So, who is at fault? Examining these few certainties against the corpus of international law defining state behavior in international waters/airspace provides different perspectives. First, consider the activity of each military. Because the incident occurred over high seas, according to most interpretations of international law, there are no restrictions on Japan performing information gathering. Likewise, there are no restrictions on China and Russia performing joint exercises. From this perspective, both sides’ behavior is backed by international law.
Yet, while there is no international law that prescribes behavior regarding joint exercises in international waters, it is considered prudent to avoid an area until after the completion of an exercise. If Japan entered into an area where China and Russia were undertaking joint exercises, then Japan would be at fault (although not legally), particularly because China released a no-fly notice prior to the exercises. This point appears to be moot, however, as Japan vehemently denies China’s claim.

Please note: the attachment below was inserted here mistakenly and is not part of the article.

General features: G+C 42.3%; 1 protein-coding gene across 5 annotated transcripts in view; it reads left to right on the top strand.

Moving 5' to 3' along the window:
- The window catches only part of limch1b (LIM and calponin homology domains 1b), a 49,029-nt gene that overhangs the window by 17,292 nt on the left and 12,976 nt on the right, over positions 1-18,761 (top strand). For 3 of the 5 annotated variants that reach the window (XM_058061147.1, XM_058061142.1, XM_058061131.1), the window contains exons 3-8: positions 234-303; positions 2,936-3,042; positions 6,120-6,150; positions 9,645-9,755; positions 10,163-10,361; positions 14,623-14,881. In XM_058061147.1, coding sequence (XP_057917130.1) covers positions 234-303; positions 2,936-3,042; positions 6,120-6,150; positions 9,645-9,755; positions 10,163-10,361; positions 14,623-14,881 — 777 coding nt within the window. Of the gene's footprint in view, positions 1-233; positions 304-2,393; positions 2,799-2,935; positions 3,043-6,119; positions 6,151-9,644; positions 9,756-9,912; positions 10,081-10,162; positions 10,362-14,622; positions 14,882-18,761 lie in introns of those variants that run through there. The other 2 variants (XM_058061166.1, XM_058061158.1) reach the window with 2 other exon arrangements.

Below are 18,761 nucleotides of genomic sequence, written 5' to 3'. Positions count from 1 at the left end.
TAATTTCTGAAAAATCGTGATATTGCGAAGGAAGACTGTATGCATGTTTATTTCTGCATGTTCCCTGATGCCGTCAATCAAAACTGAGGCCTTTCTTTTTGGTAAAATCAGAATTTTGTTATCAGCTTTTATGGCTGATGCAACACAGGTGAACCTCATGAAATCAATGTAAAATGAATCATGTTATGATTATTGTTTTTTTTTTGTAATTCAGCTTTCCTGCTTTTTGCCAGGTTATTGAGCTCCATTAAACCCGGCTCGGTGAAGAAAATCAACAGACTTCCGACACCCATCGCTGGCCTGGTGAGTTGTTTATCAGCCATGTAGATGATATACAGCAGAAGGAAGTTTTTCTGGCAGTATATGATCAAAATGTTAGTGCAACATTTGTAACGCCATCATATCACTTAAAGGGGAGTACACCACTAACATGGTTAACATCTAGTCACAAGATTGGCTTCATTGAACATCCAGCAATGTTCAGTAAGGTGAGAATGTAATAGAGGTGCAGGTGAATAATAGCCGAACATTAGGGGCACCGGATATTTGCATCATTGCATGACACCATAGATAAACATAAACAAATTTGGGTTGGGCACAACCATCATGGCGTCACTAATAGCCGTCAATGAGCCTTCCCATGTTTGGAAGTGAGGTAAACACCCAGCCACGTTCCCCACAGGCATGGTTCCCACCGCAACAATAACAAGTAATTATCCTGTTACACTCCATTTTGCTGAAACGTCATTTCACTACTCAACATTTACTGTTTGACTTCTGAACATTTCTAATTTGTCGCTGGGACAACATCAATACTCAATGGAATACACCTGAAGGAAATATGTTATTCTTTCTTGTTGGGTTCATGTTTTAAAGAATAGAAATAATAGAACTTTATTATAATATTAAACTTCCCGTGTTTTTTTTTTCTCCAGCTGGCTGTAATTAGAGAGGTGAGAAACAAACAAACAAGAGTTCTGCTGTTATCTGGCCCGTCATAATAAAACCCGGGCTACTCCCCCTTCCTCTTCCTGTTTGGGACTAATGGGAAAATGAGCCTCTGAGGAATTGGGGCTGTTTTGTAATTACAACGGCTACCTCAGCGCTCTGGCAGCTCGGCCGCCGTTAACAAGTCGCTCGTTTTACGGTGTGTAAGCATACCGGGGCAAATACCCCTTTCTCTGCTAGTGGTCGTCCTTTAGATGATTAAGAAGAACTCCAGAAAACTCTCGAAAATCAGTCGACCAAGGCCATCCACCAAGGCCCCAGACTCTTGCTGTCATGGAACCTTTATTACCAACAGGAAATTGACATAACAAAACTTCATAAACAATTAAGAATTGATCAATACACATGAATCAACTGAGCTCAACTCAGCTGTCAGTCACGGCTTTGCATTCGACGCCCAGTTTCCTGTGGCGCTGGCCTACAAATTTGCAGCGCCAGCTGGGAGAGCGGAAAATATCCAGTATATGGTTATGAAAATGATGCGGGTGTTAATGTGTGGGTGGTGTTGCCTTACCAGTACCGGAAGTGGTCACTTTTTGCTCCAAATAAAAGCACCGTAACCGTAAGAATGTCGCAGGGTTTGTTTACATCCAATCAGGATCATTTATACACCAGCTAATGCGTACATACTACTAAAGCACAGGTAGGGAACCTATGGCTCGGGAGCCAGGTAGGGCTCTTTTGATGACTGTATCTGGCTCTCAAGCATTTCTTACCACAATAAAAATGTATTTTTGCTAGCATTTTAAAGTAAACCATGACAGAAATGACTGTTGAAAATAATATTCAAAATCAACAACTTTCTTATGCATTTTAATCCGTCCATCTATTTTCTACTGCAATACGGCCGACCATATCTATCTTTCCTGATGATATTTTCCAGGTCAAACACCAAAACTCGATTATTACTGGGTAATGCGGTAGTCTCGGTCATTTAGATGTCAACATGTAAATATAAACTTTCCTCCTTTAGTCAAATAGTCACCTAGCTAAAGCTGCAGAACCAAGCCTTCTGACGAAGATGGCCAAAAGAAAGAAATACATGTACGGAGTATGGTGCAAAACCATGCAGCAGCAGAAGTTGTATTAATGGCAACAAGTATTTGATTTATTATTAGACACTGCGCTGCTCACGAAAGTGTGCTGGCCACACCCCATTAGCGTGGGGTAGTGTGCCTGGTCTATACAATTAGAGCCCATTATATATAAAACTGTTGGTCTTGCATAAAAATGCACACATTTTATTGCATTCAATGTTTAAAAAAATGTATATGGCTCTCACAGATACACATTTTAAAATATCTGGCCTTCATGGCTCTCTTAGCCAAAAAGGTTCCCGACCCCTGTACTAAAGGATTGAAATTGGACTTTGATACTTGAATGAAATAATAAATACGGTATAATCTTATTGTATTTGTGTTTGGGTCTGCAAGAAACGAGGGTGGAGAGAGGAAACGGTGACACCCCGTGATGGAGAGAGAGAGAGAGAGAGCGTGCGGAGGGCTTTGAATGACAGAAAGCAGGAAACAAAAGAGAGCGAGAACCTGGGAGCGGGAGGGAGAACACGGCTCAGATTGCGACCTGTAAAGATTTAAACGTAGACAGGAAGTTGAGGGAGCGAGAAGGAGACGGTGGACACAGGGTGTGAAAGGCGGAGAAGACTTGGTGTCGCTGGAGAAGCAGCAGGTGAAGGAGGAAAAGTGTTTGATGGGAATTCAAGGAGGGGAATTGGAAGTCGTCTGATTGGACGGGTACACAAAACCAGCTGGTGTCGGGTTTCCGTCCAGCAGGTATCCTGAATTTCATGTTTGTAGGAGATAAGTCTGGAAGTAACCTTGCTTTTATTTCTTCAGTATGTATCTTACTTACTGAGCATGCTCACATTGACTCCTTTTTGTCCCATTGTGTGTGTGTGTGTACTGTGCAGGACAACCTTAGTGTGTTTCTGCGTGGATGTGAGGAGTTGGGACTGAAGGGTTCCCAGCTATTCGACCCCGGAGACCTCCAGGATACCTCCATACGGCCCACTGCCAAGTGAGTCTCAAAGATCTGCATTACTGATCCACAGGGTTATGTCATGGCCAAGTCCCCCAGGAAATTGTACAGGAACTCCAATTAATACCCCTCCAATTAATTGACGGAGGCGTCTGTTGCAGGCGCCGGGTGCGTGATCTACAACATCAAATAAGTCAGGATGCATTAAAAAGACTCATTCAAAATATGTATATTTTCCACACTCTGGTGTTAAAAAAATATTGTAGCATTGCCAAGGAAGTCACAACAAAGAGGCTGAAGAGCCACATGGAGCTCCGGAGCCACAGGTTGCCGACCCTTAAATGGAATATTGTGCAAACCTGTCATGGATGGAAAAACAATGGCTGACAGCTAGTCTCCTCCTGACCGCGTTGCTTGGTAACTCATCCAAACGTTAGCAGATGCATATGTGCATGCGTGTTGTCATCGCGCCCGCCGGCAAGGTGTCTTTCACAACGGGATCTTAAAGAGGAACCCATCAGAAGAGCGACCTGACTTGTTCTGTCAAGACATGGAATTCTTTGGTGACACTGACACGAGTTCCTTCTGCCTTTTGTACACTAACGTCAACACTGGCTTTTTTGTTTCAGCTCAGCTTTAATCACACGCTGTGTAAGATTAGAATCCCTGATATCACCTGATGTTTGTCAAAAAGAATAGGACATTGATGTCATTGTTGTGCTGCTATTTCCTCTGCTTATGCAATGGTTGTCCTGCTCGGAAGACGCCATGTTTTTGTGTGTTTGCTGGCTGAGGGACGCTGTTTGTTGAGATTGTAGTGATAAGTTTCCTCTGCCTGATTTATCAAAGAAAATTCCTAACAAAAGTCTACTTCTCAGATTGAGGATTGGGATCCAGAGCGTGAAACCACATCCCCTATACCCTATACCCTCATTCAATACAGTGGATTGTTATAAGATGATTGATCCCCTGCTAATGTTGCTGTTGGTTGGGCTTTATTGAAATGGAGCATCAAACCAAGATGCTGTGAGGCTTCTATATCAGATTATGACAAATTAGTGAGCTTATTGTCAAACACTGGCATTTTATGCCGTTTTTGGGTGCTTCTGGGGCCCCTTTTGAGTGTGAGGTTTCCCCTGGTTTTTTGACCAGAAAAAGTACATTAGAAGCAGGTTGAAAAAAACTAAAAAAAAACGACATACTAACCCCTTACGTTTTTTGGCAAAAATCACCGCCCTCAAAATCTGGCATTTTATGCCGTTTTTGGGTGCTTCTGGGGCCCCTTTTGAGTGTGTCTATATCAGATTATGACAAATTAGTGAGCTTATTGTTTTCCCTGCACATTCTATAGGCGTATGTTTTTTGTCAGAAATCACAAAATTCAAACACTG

Legal arguments that are consistent generally have greater authority. Yet, China convoluted its argument by also saying it was defending its ADIZ. Under international law, there is no legal support for the sovereignty of one’s ADIZ apart from the airspace above one’s territorial sea. Under the UN Convention on the Law of the Sea (UNCLOS), this translates to a maximum of twelve nautical miles from one’s shores. China’s position of defending its ADIZ from Japanese provocation far from its shores, therefore, lacks a basis in international law.
Regardless of these differences, one point stands out. There is a practice among pilots to maintain safe distances between aircraft. Japan, for instance, maintains a distance of several hundred meters from other aircraft when it scrambles its jets. To send warnings to foreign aircraft, its aircraft will usually flap their wings or radio an alert. The Chinese aircrafts failed to provide any such signaling; rather, they flew dangerously close, thereby risking the lives of both Chinese and Japanese pilots. Given China’s jet fighters are faster and more maneuverable than Japan’s propeller planes, the blame for the dangerous behavior falls solely on China.